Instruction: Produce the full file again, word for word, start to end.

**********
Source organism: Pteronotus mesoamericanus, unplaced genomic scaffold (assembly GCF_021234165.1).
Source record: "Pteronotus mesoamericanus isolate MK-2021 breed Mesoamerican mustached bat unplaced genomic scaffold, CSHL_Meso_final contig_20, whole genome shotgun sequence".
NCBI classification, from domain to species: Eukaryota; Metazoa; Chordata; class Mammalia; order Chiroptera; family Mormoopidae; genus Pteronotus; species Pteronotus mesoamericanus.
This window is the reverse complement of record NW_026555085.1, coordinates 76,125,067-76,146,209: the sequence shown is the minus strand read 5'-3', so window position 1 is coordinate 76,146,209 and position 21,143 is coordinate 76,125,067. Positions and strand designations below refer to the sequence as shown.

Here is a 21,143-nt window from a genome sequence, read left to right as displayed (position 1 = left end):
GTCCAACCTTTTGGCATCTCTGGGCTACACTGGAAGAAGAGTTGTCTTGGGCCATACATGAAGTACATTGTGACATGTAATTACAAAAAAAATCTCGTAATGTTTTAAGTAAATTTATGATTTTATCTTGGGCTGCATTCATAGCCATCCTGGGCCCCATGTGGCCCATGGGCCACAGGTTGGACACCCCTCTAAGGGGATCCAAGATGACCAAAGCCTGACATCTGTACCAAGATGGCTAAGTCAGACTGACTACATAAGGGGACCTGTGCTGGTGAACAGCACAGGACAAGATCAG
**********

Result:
Source organism: Pteronotus mesoamericanus, unplaced genomic scaffold (assembly GCF_021234165.1).
Source record: "Pteronotus mesoamericanus isolate MK-2021 breed Mesoamerican mustached bat unplaced genomic scaffold, CSHL_Meso_final contig_20, whole genome shotgun sequence".
NCBI classification, from domain to species: Eukaryota; Metazoa; Chordata; class Mammalia; order Chiroptera; family Mormoopidae; genus Pteronotus; species Pteronotus mesoamericanus.
This window is the reverse complement of record NW_026555085.1, coordinates 76,125,067-76,146,209: the sequence shown is the minus strand read 5'-3', so window position 1 is coordinate 76,146,209 and position 21,143 is coordinate 76,125,067. Positions and strand designations below refer to the sequence as shown.

Here is a 21,143-nt window from a genome sequence, read left to right as displayed (position 1 = left end):
GTCCAACCTTTTGGCATCTCTGGGCTACACTGGAAGAAGAGTTGTCTTGGGCCATACATGAAGTACATTGTGACATGTAATTACAAAAAAAATCTCGTAATGTTTTAAGTAAATTTATGATTTTATCTTGGGCTGCATTCATAGCCATCCTGGGCCCCATGTGGCCCATGGGCCACAGGTTGGACACCCCTCTAAGGGGATCCAAGATGACCAAAGCCTGACATCTGTACCAAGATGGCTAAGTCAGACTGACTACATAAGGGGACCTGTGCTGGTGAACAGCACAGGACAAGATCAG